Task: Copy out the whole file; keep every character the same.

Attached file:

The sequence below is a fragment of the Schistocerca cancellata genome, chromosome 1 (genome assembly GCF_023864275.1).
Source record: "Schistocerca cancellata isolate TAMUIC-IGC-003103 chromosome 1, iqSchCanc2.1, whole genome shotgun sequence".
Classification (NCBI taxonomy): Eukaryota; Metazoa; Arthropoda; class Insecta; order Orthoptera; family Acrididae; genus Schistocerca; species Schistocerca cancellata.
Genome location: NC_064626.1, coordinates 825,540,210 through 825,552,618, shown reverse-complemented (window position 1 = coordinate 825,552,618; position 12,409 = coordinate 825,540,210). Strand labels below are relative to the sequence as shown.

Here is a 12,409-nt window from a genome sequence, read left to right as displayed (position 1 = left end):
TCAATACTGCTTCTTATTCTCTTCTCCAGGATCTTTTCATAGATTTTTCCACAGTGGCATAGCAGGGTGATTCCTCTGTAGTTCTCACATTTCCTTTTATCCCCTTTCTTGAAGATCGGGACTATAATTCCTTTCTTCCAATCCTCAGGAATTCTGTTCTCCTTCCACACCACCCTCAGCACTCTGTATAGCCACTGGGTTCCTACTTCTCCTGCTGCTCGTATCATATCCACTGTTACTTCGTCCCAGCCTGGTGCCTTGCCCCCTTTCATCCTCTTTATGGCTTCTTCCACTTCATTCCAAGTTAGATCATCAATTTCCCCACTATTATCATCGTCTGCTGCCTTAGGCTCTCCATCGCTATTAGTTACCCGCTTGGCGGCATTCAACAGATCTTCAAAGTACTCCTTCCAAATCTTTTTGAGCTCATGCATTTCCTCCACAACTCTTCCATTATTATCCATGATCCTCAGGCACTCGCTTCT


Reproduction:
The sequence below is a fragment of the Schistocerca cancellata genome, chromosome 1 (genome assembly GCF_023864275.1).
Source record: "Schistocerca cancellata isolate TAMUIC-IGC-003103 chromosome 1, iqSchCanc2.1, whole genome shotgun sequence".
Classification (NCBI taxonomy): Eukaryota; Metazoa; Arthropoda; class Insecta; order Orthoptera; family Acrididae; genus Schistocerca; species Schistocerca cancellata.
Genome location: NC_064626.1, coordinates 825,540,210 through 825,552,618, shown reverse-complemented (window position 1 = coordinate 825,552,618; position 12,409 = coordinate 825,540,210). Strand labels below are relative to the sequence as shown.

Here is a 12,409-nt window from a genome sequence, read left to right as displayed (position 1 = left end):
TCAATACTGCTTCTTATTCTCTTCTCCAGGATCTTTTCATAGATTTTTCCACAGTGGCATAGCAGGGTGATTCCTCTGTAGTTCTCACATTTCCTTTTATCCCCTTTCTTGAAGATCGGGACTATAATTCCTTTCTTCCAATCCTCAGGAATTCTGTTCTCCTTCCACACCACCCTCAGCACTCTGTATAGCCACTGGGTTCCTACTTCTCCTGCTGCTCGTATCATATCCACTGTTACTTCGTCCCAGCCTGGTGCCTTGCCCCCTTTCATCCTCTTTATGGCTTCTTCCACTTCATTCCAAGTTAGATCATCAATTTCCCCACTATTATCATCGTCTGCTGCCTTAGGCTCTCCATCGCTATTAGTTACCCGCTTGGCGGCATTCAACAGATCTTCAAAGTACTCCTTCCAAATCTTTTTGAGCTCATGCATTTCCTCCACAACTCTTCCATTATTATCCATGATCCTCAGGCACTCGCTTCT